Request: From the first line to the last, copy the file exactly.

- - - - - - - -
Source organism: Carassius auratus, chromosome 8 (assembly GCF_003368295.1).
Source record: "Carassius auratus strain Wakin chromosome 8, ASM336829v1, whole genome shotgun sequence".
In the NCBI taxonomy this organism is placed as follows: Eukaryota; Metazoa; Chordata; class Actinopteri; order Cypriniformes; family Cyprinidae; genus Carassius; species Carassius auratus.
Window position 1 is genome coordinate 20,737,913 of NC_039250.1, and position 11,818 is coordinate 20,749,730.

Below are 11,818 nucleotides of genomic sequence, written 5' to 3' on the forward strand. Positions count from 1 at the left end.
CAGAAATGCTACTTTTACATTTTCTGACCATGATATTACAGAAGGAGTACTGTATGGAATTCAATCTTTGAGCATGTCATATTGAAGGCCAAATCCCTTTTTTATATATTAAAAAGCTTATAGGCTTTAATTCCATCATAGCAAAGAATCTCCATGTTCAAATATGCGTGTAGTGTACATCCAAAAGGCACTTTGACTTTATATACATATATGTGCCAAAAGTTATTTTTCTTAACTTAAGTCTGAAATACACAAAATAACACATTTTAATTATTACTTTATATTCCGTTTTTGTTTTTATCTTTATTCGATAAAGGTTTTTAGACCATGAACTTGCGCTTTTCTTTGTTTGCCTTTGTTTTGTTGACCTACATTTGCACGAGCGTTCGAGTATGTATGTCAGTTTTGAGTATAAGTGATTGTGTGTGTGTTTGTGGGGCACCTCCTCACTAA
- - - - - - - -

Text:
Source organism: Carassius auratus, chromosome 8 (assembly GCF_003368295.1).
Source record: "Carassius auratus strain Wakin chromosome 8, ASM336829v1, whole genome shotgun sequence".
In the NCBI taxonomy this organism is placed as follows: Eukaryota; Metazoa; Chordata; class Actinopteri; order Cypriniformes; family Cyprinidae; genus Carassius; species Carassius auratus.
Window position 1 is genome coordinate 20,737,913 of NC_039250.1, and position 11,818 is coordinate 20,749,730.

Below are 11,818 nucleotides of genomic sequence, written 5' to 3' on the forward strand. Positions count from 1 at the left end.
CAGAAATGCTACTTTTACATTTTCTGACCATGATATTACAGAAGGAGTACTGTATGGAATTCAATCTTTGAGCATGTCATATTGAAGGCCAAATCCCTTTTTTATATATTAAAAAGCTTATAGGCTTTAATTCCATCATAGCAAAGAATCTCCATGTTCAAATATGCGTGTAGTGTACATCCAAAAGGCACTTTGACTTTATATACATATATGTGCCAAAAGTTATTTTTCTTAACTTAAGTCTGAAATACACAAAATAACACATTTTAATTATTACTTTATATTCCGTTTTTGTTTTTATCTTTATTCGATAAAGGTTTTTAGACCATGAACTTGCGCTTTTCTTTGTTTGCCTTTGTTTTGTTGACCTACATTTGCACGAGCGTTCGAGTATGTATGTCAGTTTTGAGTATAAGTGATTGTGTGTGTGTTTGTGGGGCACCTCCTCACTAA